An Investigation of the Impact of Physical Therapy for Students in Music Study
Robynne Tennant, Principal Investigator
Musicians are highly susceptible to physical injury. The combination of repetition in practice with the stress and anxiety of public scrutiny in performance leads often to a lifelong career of playing with an injury or with chronic pain. There are a number of treatments administered, including the use of anti-inflammatory and pain reducing drugs prescribed through traditional medical practice. Physical re-education through such practices as T’ai Chi, yoga, Alexander Technique, regular stretching, or dance classes may all prove helpful. However, little research has been done on the effects of regular massage and acupuncture therapy as a means of treating injury and pain, or as a means to prevent injury. The overall goal of this study is to apply these means of physical therapy, and through the treatments assist young musicians in correcting posture, and incorporating healthy physical practice as part of their daily routine.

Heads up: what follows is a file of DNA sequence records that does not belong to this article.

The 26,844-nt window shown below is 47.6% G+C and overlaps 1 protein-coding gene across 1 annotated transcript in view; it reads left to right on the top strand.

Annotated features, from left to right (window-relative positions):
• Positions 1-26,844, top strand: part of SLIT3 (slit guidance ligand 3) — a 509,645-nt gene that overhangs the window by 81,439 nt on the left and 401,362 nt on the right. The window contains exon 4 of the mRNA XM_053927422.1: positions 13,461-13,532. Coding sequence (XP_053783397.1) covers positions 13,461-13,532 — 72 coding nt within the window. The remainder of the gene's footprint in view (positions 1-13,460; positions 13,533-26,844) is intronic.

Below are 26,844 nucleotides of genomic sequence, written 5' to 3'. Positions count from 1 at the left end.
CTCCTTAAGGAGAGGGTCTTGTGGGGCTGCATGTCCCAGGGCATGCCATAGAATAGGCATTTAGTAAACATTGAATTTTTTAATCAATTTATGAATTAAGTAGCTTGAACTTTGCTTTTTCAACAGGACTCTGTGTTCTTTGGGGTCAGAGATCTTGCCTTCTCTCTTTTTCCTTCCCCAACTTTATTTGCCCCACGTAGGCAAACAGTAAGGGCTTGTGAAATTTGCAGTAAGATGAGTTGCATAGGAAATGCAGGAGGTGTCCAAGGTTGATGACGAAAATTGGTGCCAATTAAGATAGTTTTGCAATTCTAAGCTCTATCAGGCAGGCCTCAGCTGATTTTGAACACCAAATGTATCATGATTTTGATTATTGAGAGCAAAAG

"Correlations contrary to original assumption regarding preference of
treatment show acupuncture to be of greater interest within the student body
than either massage or remedial exercise. Is this a new generation's open
acceptance to older methods of healing, related more to an open minded
student body or due to the cultural background of this specific group of
students? Is it co-incidence that more and more therapists of massage,
chiropractic and physiotherapy fields in our region are incorporating
acupuncture into their clinical practice? Data examining recovery rates
continues to be reviewed for statistical significance."
In partnership with the Canadian College of Massage and Hydrotherapy and the College of Acupuncture and Therapeutics, the Laurier Centre for Music in the Community (LcMc) undertakes this study of the treatment of repetitive pain in undergraduate performers in the Faculty of Music.
Phase 1 complete. Phase 2 underway.